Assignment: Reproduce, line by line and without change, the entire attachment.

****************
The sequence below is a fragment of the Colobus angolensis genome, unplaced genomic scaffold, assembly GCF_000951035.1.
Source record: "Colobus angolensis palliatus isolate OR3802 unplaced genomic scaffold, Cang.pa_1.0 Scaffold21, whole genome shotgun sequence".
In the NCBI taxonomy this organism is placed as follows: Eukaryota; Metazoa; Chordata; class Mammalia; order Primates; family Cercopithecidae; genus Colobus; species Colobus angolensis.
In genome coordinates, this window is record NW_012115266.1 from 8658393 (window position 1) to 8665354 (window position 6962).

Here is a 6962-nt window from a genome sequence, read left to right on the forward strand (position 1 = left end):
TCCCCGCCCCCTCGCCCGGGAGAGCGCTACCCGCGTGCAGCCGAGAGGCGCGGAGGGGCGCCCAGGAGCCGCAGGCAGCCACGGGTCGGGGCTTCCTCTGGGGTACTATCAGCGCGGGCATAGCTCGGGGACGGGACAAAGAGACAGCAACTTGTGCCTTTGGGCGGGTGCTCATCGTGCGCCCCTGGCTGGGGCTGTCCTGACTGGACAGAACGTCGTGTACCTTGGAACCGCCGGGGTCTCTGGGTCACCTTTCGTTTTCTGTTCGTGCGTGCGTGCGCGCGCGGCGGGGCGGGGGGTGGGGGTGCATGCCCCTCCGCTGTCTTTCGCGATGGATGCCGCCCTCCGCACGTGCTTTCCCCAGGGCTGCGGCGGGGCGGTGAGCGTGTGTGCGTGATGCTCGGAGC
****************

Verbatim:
The sequence below is a fragment of the Colobus angolensis genome, unplaced genomic scaffold, assembly GCF_000951035.1.
Source record: "Colobus angolensis palliatus isolate OR3802 unplaced genomic scaffold, Cang.pa_1.0 Scaffold21, whole genome shotgun sequence".
In the NCBI taxonomy this organism is placed as follows: Eukaryota; Metazoa; Chordata; class Mammalia; order Primates; family Cercopithecidae; genus Colobus; species Colobus angolensis.
In genome coordinates, this window is record NW_012115266.1 from 8658393 (window position 1) to 8665354 (window position 6962).

Here is a 6962-nt window from a genome sequence, read left to right on the forward strand (position 1 = left end):
TCCCCGCCCCCTCGCCCGGGAGAGCGCTACCCGCGTGCAGCCGAGAGGCGCGGAGGGGCGCCCAGGAGCCGCAGGCAGCCACGGGTCGGGGCTTCCTCTGGGGTACTATCAGCGCGGGCATAGCTCGGGGACGGGACAAAGAGACAGCAACTTGTGCCTTTGGGCGGGTGCTCATCGTGCGCCCCTGGCTGGGGCTGTCCTGACTGGACAGAACGTCGTGTACCTTGGAACCGCCGGGGTCTCTGGGTCACCTTTCGTTTTCTGTTCGTGCGTGCGTGCGCGCGCGGCGGGGCGGGGGGTGGGGGTGCATGCCCCTCCGCTGTCTTTCGCGATGGATGCCGCCCTCCGCACGTGCTTTCCCCAGGGCTGCGGCGGGGCGGTGAGCGTGTGTGCGTGATGCTCGGAGC